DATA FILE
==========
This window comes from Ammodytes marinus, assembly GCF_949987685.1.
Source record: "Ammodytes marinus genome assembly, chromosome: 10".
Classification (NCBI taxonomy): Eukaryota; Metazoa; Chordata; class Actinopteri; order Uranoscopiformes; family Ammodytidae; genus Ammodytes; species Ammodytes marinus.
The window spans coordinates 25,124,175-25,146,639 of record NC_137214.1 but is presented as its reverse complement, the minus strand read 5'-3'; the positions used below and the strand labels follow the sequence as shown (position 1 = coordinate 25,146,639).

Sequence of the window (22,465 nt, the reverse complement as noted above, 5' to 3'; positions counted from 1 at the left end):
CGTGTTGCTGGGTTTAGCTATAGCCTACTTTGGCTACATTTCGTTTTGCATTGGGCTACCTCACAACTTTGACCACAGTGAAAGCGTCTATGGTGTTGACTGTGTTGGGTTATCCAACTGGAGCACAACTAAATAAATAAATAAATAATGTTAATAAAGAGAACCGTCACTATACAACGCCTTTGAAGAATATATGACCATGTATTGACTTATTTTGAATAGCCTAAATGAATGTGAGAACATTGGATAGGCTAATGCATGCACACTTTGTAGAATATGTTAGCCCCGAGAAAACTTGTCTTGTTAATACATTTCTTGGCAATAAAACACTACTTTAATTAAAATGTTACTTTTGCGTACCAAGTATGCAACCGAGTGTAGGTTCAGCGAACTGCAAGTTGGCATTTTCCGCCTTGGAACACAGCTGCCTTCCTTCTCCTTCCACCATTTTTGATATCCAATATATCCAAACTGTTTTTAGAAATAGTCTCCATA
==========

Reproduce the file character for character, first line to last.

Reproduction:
This window comes from Ammodytes marinus, assembly GCF_949987685.1.
Source record: "Ammodytes marinus genome assembly, chromosome: 10".
Classification (NCBI taxonomy): Eukaryota; Metazoa; Chordata; class Actinopteri; order Uranoscopiformes; family Ammodytidae; genus Ammodytes; species Ammodytes marinus.
The window spans coordinates 25,124,175-25,146,639 of record NC_137214.1 but is presented as its reverse complement, the minus strand read 5'-3'; the positions used below and the strand labels follow the sequence as shown (position 1 = coordinate 25,146,639).

Sequence of the window (22,465 nt, the reverse complement as noted above, 5' to 3'; positions counted from 1 at the left end):
CGTGTTGCTGGGTTTAGCTATAGCCTACTTTGGCTACATTTCGTTTTGCATTGGGCTACCTCACAACTTTGACCACAGTGAAAGCGTCTATGGTGTTGACTGTGTTGGGTTATCCAACTGGAGCACAACTAAATAAATAAATAAATAATGTTAATAAAGAGAACCGTCACTATACAACGCCTTTGAAGAATATATGACCATGTATTGACTTATTTTGAATAGCCTAAATGAATGTGAGAACATTGGATAGGCTAATGCATGCACACTTTGTAGAATATGTTAGCCCCGAGAAAACTTGTCTTGTTAATACATTTCTTGGCAATAAAACACTACTTTAATTAAAATGTTACTTTTGCGTACCAAGTATGCAACCGAGTGTAGGTTCAGCGAACTGCAAGTTGGCATTTTCCGCCTTGGAACACAGCTGCCTTCCTTCTCCTTCCACCATTTTTGATATCCAATATATCCAAACTGTTTTTAGAAATAGTCTCCATA